First we went to Medina. There, on the third day, I met myself.
She was about my age. It was time for Asr, Shireen and I were walking towards the Masjid e Nabvi, Shireen wanted to pray in the courtyard as it was sunny and beautiful, I wanted to pray inside as we were going to stay till isha, and I knew it would be cool later towards the evening.
As we approached the entrance into the mosque, the Lady guard dressed in a flowing black abaya her hands sheathed with thin black gloves, her face hidden behind a black niqaab, her large dark eyes glinting, stopped me at the door and checked my backpack, and said “Camera!” and sent me packing with a slight push away from the entrance. I had forgotten to remove the camera from my backpack, even though due to my earlier experience (detailed elsewhere) I knew that cameras were forbidden at the Prophets mosque,
We turned around and sought a place in the mosque courtyard, which was rapidly filling up. I saw a Pakistani woman sitting on one of those three-legged stools with an empty space beside her. I asked her if I could pray there. She looked at me and I could feel the anger, the disgust and the reluctance in her eyes, and yet she said “yes” I sat down beside her and read my dua book while waiting for the adhan. She sat beside me and made no effort to talk, or connect or smile. I could feel the resentment emanate in layers from her. Finally, the adhan started.
The sweet sound of the Muezzin rolled out an invitation to pray in the Prophets mosque. I felt the love of our Prophet (Peace be upon him) enveloping me. And as the “Allah O Akbar” came from the muezzin, an answering adhan came from far away. I looked around and saw the mountains encircling the mosque.
It was surreal; The Mountains were echoing the muezzin’s word for word, along with all the Muslims. We felt safe, secure and loved in the courtyard of the Prophets mosque, after all he had walked here and prayed here, and his love, his compassion and his gentleness lingered on.
We prayed our sunnahs and soon the iqama was called and the fard prayer started. At its conclusion I sat back down in my place and tried to be polite with the lady next to me by asking where she was from and how long she had been in Medina. She looked at me and her eyes struck me as “weeraan” or devoid of hope and happiness, I guess desolate would be one translation of the word. The expression in those eyes was familiar I had seen it elsewhere, but I could not recall where.
She proceeded to tell me that she was supposed to come for Hajj last year but there were complications. She did not need much prompting, to talk even though the tone of her voice was a monotone and on occasion businesslike and detached. She recounted her story reluctantly. And as the story unfolded, I was speechless.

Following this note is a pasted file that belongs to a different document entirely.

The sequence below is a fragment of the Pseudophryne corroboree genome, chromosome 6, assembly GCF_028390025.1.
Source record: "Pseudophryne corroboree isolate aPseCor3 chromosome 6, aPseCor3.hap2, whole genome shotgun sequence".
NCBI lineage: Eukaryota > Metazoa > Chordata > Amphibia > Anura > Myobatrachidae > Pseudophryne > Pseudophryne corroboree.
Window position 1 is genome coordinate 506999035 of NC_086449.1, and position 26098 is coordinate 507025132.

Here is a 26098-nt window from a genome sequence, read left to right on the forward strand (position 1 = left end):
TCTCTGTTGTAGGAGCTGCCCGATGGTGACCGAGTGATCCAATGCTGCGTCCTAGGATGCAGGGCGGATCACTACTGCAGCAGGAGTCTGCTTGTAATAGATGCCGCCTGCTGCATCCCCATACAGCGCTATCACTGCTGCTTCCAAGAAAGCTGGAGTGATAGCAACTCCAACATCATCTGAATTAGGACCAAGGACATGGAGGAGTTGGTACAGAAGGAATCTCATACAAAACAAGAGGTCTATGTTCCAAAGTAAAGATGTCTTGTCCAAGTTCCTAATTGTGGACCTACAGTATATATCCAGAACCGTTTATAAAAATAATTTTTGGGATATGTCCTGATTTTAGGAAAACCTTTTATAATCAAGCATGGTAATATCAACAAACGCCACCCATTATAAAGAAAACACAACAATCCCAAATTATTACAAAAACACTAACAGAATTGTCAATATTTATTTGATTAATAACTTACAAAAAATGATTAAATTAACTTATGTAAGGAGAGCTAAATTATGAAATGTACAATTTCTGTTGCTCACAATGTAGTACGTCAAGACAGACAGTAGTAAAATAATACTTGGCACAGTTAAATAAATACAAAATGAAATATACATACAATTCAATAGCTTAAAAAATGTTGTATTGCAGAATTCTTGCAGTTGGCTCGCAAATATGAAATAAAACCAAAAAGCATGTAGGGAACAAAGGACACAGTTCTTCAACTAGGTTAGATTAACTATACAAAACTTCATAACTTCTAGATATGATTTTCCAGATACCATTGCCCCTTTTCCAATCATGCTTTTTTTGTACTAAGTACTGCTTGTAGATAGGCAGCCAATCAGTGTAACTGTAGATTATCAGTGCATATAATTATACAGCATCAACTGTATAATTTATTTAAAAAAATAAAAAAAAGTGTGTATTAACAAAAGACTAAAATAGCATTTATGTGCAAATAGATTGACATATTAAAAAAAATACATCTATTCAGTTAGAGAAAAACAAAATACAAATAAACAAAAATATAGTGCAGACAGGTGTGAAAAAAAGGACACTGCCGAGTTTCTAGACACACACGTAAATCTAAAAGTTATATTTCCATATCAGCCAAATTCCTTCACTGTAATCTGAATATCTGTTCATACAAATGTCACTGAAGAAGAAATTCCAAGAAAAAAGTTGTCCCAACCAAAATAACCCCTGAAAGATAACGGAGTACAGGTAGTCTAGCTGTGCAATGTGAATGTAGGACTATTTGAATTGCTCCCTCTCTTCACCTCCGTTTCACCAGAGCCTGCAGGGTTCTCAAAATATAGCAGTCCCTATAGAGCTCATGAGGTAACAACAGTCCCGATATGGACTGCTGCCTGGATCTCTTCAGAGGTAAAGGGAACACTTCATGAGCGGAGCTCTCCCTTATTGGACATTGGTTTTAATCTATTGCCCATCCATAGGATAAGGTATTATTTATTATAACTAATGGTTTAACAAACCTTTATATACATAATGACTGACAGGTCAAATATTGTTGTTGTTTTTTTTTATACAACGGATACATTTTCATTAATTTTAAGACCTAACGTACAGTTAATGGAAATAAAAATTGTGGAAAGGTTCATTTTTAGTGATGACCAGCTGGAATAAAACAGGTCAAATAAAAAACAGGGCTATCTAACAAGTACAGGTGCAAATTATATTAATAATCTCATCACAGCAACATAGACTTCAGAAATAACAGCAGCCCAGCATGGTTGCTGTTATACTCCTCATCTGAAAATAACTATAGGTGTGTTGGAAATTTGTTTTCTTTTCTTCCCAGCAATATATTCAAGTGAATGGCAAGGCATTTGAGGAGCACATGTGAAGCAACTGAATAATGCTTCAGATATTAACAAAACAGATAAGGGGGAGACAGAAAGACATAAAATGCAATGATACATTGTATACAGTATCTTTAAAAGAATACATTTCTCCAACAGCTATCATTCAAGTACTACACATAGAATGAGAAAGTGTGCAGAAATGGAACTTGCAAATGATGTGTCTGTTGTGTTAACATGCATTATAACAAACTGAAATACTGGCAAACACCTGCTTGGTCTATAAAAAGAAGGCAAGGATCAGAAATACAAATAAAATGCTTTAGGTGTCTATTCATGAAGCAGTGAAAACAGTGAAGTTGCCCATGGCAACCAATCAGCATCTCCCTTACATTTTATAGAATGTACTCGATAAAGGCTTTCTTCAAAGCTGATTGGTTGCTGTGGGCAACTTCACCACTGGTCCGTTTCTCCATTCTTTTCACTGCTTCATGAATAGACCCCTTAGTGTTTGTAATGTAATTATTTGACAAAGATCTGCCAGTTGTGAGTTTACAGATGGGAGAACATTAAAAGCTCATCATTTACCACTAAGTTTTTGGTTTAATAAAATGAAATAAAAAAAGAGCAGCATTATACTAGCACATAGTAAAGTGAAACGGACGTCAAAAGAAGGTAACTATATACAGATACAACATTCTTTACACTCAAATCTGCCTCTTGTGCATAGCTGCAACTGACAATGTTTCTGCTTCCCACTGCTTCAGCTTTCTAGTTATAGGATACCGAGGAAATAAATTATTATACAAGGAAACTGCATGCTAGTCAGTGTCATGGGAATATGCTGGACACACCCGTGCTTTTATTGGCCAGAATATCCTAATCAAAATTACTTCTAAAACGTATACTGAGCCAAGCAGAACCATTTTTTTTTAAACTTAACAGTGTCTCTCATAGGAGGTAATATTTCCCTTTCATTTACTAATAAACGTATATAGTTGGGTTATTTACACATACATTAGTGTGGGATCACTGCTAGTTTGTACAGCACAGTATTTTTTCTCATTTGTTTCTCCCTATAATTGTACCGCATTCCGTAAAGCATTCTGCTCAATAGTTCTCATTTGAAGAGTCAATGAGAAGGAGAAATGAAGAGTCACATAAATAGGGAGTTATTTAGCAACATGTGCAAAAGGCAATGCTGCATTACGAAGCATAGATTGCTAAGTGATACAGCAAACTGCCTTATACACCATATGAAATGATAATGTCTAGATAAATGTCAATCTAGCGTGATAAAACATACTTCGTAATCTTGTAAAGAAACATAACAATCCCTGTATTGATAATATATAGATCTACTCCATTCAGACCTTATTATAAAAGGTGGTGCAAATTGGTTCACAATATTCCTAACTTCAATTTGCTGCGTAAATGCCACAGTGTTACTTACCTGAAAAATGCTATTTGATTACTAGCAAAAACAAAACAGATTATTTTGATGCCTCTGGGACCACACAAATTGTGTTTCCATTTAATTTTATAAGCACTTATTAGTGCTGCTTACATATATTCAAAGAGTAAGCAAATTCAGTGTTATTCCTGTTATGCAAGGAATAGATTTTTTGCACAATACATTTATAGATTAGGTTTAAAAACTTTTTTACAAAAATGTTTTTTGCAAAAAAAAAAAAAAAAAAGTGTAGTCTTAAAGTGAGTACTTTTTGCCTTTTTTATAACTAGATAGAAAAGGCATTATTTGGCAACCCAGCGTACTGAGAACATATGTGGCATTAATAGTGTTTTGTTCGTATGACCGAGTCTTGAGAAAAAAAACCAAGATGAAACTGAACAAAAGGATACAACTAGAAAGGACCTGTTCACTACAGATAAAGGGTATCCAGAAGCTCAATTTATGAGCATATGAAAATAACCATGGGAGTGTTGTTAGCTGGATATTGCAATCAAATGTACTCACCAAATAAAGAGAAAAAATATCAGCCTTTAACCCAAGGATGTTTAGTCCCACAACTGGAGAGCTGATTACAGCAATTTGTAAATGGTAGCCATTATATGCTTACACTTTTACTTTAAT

She had lost her 14-year-old son in a car accident last year (2005). He was survived by his sister who was two years older than him and was sitting on the other side of her mother and listening quietly.
This lady in addition to her son’s accident had developed severe back pain and had to operated upon and thus could not come for Hajj. It was for this reason that though she could pray on the floor, she could not sit on the floor for long periods of time.
Tears rolled down her cheeks as she recounted her story in silent desperation. The people and sounds around me receded, as I listened and felt her grief. Here was someone who had also lost her Tariq, and yet I could only feel her pain but provide no solace. The Prophets mosque, stood silent, the floor cool and comforting, the minarets silent and upright, all a witness to her pain and mine.
The sun slowly descended and the warmth of the early afternoon turned to the coolness of pre-maghrib. She repeatedly though hesitantly reminded me and seem to be reminding herself that she had lost her son. I told her that I also had lost my son last year in a car accident. She seemed to go on as if I had not said a word. She said again quietly that she had lost her son, and only God knew why.
Finally it seemed as if what I had said registered and she turned and looked at me and said:” how old was your son” I told her that he was nineteen. Her face remained desperate, she gave me her condolences, and I tried to give her mine. Two mothers fumbling with words and emotions to comfort each other where our Prophet had been comforted in the arms of the Ansar.
To my amazement the young girl sitting next to her mother turned to me and said “ Aunty we are all sent to this world for a finite time, and when our time is up Allah takes us back, Aunty if you make dua it will help you, as only God knows why and when things happen and we have to accept his “masheeat” as he is all knowing and all powerful”. I looked at her. She was a young innocent girl from Pakistan; she couldn’t have been a day older than sixteen. Words of solace came tumbling out of her mouth enveloping us in a blanket of comfort.
The good Lord was sending solace to two mothers in the courtyard of the Mosque of his beloved Prophet, the sun was setting the sky was red and purple, the adhaan for Maghrib was being called and being repeated by the mountains, the cloak of our beloved Prophet was being placed on the shoulders of two mothers and two sisters who were struggling with the loneliness of having lost the sunshine in their lives, their laughing lighthearted sons and brothers were gone.
She turned to me and said “you are very fortunate, it is going to be Hajj-e- Akbar” and I remembered where I had seen that “weeraan” (desolate) expression before ………it had been in the mirror.